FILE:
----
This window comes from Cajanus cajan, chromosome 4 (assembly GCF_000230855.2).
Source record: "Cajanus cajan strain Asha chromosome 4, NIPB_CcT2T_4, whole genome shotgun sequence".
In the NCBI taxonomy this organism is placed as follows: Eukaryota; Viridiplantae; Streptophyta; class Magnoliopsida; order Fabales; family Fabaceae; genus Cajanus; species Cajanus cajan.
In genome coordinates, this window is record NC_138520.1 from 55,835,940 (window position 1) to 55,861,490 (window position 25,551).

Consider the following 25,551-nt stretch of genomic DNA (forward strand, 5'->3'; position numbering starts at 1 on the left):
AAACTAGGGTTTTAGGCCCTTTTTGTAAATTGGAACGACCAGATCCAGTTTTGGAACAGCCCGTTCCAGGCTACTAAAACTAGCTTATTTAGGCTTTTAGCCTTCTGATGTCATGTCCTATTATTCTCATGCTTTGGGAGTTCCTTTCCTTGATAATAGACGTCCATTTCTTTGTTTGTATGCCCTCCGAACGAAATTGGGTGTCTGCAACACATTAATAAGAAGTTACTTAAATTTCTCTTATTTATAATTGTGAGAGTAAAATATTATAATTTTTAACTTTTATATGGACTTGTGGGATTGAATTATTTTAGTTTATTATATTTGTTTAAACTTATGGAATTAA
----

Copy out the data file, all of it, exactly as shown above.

This window comes from Cajanus cajan, chromosome 4 (assembly GCF_000230855.2).
Source record: "Cajanus cajan strain Asha chromosome 4, NIPB_CcT2T_4, whole genome shotgun sequence".
In the NCBI taxonomy this organism is placed as follows: Eukaryota; Viridiplantae; Streptophyta; class Magnoliopsida; order Fabales; family Fabaceae; genus Cajanus; species Cajanus cajan.
In genome coordinates, this window is record NC_138520.1 from 55,835,940 (window position 1) to 55,861,490 (window position 25,551).

Consider the following 25,551-nt stretch of genomic DNA (forward strand, 5'->3'; position numbering starts at 1 on the left):
AAACTAGGGTTTTAGGCCCTTTTTGTAAATTGGAACGACCAGATCCAGTTTTGGAACAGCCCGTTCCAGGCTACTAAAACTAGCTTATTTAGGCTTTTAGCCTTCTGATGTCATGTCCTATTATTCTCATGCTTTGGGAGTTCCTTTCCTTGATAATAGACGTCCATTTCTTTGTTTGTATGCCCTCCGAACGAAATTGGGTGTCTGCAACACATTAATAAGAAGTTACTTAAATTTCTCTTATTTATAATTGTGAGAGTAAAATATTATAATTTTTAACTTTTATATGGACTTGTGGGATTGAATTATTTTAGTTTATTATATTTGTTTAAACTTATGGAATTAA